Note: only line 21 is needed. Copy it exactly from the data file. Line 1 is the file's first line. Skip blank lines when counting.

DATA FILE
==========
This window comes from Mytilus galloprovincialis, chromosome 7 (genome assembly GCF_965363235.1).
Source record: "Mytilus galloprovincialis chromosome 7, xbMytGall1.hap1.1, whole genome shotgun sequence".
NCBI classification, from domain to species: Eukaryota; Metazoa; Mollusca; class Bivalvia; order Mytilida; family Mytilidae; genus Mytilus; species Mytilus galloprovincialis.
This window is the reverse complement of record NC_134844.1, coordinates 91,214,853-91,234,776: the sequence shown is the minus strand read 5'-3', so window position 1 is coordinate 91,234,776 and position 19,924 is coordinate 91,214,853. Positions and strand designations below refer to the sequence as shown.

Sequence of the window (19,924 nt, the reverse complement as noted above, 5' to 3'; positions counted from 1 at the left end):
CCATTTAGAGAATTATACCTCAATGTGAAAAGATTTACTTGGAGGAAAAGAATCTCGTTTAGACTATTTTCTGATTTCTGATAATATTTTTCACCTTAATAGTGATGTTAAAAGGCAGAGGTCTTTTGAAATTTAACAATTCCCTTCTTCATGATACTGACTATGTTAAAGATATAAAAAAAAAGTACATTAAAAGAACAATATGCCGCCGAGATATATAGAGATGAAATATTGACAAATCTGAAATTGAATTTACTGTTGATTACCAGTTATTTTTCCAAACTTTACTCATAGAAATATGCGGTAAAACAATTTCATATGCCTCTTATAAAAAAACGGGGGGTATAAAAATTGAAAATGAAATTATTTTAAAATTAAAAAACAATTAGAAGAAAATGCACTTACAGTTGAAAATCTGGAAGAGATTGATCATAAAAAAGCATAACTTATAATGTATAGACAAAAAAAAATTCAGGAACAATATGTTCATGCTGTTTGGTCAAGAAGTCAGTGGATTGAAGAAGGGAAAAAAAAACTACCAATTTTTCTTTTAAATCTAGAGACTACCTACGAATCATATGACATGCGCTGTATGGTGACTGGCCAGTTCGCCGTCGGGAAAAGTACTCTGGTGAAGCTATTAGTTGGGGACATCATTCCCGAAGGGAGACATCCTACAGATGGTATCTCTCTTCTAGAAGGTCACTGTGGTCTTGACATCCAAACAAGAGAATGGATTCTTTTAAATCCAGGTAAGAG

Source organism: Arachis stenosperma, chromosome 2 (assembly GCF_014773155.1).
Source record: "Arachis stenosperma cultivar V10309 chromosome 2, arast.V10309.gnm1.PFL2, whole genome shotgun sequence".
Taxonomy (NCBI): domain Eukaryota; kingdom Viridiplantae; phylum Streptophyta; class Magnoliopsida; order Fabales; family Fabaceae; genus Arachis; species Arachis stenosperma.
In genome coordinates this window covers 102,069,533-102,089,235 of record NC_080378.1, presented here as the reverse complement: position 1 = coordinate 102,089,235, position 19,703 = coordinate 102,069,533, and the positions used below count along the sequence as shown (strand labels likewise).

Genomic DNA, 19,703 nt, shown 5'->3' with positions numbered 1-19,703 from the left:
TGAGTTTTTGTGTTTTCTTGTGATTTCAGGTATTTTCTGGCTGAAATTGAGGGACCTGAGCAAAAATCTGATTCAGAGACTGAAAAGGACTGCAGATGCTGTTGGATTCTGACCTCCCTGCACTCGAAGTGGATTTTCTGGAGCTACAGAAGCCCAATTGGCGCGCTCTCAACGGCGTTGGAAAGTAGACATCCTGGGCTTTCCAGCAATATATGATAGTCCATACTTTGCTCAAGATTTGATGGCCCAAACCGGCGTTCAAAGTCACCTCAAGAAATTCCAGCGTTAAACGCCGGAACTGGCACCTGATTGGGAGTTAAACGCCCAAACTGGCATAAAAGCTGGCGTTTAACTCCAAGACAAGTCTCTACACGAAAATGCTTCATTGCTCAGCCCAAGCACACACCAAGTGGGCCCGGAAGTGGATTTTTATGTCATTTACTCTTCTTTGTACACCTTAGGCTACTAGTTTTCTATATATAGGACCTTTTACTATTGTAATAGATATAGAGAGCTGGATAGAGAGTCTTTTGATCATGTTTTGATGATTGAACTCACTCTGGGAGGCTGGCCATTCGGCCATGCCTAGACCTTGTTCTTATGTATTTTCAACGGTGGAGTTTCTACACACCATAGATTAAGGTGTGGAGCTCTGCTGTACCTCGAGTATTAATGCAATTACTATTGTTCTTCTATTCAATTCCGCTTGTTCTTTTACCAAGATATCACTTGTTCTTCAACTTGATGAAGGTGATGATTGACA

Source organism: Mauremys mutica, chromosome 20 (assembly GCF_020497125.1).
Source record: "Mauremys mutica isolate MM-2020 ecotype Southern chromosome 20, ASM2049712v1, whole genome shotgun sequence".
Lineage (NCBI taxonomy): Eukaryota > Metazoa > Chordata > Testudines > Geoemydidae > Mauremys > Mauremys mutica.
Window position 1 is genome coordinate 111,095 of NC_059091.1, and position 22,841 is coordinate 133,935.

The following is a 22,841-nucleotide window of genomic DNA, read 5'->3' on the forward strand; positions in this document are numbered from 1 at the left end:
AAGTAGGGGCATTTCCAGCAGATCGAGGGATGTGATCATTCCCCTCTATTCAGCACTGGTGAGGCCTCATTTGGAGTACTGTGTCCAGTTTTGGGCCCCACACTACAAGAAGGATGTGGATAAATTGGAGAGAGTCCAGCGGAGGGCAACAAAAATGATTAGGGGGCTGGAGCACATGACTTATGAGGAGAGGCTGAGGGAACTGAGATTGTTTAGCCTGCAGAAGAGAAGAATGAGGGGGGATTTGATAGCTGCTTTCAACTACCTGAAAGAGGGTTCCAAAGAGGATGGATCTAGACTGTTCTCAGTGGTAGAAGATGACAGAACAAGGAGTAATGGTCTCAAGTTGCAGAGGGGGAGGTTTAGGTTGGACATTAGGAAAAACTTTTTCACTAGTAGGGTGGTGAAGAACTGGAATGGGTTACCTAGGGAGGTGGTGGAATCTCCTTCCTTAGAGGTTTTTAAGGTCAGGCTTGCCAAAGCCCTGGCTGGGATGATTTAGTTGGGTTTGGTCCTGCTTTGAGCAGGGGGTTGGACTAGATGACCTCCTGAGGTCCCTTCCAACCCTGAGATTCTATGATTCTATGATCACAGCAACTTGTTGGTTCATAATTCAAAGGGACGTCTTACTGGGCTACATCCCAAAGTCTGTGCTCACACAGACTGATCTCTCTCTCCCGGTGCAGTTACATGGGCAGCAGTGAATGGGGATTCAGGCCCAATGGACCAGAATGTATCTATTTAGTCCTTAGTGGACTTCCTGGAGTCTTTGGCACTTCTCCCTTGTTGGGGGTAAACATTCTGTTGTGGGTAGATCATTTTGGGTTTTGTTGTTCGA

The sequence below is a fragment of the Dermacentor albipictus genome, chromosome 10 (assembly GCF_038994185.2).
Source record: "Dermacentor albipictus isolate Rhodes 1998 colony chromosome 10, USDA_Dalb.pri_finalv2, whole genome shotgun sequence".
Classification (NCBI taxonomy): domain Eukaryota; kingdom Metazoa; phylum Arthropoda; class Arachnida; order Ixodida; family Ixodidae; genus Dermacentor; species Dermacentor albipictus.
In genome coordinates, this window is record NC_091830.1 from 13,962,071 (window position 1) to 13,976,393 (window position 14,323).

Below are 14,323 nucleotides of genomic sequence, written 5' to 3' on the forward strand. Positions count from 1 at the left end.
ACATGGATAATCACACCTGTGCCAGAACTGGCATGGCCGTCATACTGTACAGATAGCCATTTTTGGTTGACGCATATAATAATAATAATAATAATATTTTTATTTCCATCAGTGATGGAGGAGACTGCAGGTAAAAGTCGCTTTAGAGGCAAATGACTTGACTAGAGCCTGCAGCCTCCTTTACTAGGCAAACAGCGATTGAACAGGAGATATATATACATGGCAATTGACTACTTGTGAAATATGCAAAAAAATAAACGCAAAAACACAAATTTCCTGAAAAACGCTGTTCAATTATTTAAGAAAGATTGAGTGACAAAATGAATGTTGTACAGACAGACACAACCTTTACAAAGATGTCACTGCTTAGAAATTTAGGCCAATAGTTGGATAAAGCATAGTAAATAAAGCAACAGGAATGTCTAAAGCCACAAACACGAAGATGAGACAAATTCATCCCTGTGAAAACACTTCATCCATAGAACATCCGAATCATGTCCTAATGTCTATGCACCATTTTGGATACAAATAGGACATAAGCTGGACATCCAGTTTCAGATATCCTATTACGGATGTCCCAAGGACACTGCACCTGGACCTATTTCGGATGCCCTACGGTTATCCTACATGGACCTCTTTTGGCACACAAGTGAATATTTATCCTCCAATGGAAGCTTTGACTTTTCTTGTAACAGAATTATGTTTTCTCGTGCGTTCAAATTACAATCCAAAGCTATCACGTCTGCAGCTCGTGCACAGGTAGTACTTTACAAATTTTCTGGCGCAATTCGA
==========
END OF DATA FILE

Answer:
Classification (NCBI taxonomy): domain Eukaryota; kingdom Metazoa; phylum Arthropoda; class Arachnida; order Ixodida; family Ixodidae; genus Dermacentor; species Dermacentor albipictus.